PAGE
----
Broadcast Engineer at BellMedia, Computer history buff, compulsive deprecated, disparate hardware hoarder, R/C, robots, arduino, RF, and everything in between.
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New Project: Tinker Crafting for Minecraft

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Tinker-Crafting-featuredModel your dream fortress in Tinkercad, then export it to Minecraft.

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LittleBits New CloudBit Module Simplifies Internet-Controlled Projects

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Cloud_1HRlittleBits formally released their CloudBit module today — and announced a retail partnership with RadioShack that further expands the sales reach of the growing company.

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Auction: Elvis's 1963 Rolls with phone

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Elvsss

Elvis's 1963 Rolls Royce, complete with this car phone, will be auctioned off next month with an expected hammer price of $200,000 - $300,000.

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Why don't ice cream sandwiches melt anymore? Because they're full of weird crap

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ice cream sandwiches_1405467508804_6844764_ver1.0_640_480

Area Mom grossed out to discover that ice cream she bought her kids contains so much artificial junk in it, it won't melt in the hot sun. This is a local television news segment of greatness. [via @nextdraft]

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Cold War Clock is all Tubes

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A clock built from tubes

 

Clocks are great projects to build. They serve a real purpose, and there’s a wide variety of ways to implement a unique timepiece. [Hank]‘s Cold War Clock only uses parts and technologies that were available in 1959. It contains no semiconductors, but has an audible alarm and reasonable time accuracy.

Looking through the hand drafted schematics, you’ll find a number of Dekatron tubes. These vintage components are used as registers to store and count the time. [Hank] found some cheap Soviet Dekatrons, but had to machine his own sockets to connect them. These tubes do the counting, but the actual display consists of nixies.

A cost estimate puts this clock at $2130 in 1959, which equates to $17040 today. Clearly this would be outside the price range of most hobbyists. The actual build cost [Hank] around $1600.

There’s some intricate details in this build. The front panel has an authentic look to it, and the manual has instructions for “demolition of clock to prevent enemy use.” [Hank] calls it a “creative anachronism.” In a sense, it’s a reproduction of a product that never actually existed.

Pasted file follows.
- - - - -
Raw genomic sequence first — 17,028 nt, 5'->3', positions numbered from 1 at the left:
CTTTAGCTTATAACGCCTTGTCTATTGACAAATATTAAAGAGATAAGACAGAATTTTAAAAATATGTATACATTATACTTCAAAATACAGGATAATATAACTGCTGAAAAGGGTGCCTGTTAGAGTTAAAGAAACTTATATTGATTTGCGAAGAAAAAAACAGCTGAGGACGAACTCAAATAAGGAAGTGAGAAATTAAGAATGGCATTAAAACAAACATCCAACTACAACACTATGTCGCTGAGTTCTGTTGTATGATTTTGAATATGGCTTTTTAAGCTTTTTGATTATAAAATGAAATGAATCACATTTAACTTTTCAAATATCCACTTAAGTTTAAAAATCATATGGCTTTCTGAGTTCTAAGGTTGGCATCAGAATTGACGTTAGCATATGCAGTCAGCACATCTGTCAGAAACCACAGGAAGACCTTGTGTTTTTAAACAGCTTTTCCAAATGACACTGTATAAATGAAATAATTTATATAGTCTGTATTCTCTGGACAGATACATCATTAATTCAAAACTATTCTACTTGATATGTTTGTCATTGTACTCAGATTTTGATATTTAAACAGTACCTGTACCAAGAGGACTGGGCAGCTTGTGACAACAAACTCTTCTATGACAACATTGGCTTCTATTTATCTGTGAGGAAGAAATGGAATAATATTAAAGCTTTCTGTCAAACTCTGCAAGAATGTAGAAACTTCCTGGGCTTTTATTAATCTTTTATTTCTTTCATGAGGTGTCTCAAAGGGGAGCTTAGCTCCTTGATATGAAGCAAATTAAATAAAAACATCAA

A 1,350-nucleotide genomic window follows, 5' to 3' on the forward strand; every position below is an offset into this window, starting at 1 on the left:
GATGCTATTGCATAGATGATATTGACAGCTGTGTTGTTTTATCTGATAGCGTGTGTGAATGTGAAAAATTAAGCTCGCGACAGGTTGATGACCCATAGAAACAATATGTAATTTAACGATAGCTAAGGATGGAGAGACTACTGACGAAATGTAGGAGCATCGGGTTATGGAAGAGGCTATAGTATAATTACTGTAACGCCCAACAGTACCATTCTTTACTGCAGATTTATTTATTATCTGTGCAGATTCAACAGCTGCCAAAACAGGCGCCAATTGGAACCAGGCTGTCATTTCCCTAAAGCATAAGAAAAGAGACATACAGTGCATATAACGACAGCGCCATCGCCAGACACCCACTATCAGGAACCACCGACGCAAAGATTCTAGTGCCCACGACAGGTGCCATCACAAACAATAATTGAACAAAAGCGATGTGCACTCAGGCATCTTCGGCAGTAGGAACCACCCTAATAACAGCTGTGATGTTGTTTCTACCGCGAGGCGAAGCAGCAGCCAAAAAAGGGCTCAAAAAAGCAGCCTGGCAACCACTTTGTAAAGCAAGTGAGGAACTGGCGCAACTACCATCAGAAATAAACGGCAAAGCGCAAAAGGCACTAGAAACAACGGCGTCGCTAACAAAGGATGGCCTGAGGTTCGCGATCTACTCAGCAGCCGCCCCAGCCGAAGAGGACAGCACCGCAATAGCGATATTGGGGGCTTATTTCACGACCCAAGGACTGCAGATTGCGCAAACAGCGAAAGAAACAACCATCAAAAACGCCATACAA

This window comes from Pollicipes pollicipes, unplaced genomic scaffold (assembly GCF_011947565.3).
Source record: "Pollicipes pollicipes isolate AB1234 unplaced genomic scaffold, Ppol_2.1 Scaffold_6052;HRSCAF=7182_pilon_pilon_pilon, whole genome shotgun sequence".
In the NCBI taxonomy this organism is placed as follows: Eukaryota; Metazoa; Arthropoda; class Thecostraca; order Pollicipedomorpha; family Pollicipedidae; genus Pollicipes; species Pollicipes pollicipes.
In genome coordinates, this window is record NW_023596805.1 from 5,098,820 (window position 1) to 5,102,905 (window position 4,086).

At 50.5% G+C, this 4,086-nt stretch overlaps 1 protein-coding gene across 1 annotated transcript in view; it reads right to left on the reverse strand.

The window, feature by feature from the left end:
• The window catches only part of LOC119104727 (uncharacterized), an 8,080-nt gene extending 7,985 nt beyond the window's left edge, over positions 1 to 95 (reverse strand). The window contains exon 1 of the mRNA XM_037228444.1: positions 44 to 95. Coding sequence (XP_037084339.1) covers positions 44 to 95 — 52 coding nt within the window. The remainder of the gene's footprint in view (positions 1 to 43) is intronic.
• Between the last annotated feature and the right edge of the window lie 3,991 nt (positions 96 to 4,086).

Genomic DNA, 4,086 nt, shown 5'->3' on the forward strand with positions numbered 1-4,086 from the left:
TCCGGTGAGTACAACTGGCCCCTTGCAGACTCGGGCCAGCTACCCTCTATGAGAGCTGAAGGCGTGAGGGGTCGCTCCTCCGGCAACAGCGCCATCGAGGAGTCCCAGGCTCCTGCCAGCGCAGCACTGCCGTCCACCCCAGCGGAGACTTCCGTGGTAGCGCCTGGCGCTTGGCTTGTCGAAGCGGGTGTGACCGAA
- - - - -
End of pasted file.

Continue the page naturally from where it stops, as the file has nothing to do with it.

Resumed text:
A video of this clock in action, including the Cold War era alarm, is after the break.


Filed under: classic hacks, clock hacks
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tekvax
16 hours ago
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#love #want
Burlington, Ontario
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How To: Hack Your Way Into Your Own Gated Community

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RF Signal Decryption and Emulation

Does your Gated Community make you feel secure due to the remote-controlled gate keeping the riffraff out? Residents of such Gated Communities in Poland are now shaking in fear since [Tomasz] has hacked into his own neighborhood by emulating the signal that opens the entrance gate. Shockingly, this only took about 4 hours from start to finish and only about $20 in parts.

Most of these type of systems use RF communication and [Tomasz's] is no difference. The first step was to record the signal sent out by his remote. A USB Software Defined Radio transmitter/receiver coupled with a program called SDR# read and recorded the signal without a hitch. [Tomasz] was expecting a serialized communication but after recording and analyzing the signal from several people entering the community it became clear that there was only one code transmitted by everyone’s remote.

Now that he knows the code, [Tomasz] has to figure out a way to send that signal to the receiver. He has done this by making an RF transmitter from just a handful of parts, the meat and potatoes being a Colpitts oscillator and a power amplifier. This simple transmitter is connected to a DISCOVERY board that is responsible for the modulation tasks. [Tomasz] was nice enough to make his code available on his site for anyone that is interested in stopping by for a visit.


Filed under: security hacks
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tekvax
16 hours ago
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...and this is why we can never have anything nice!
Burlington, Ontario
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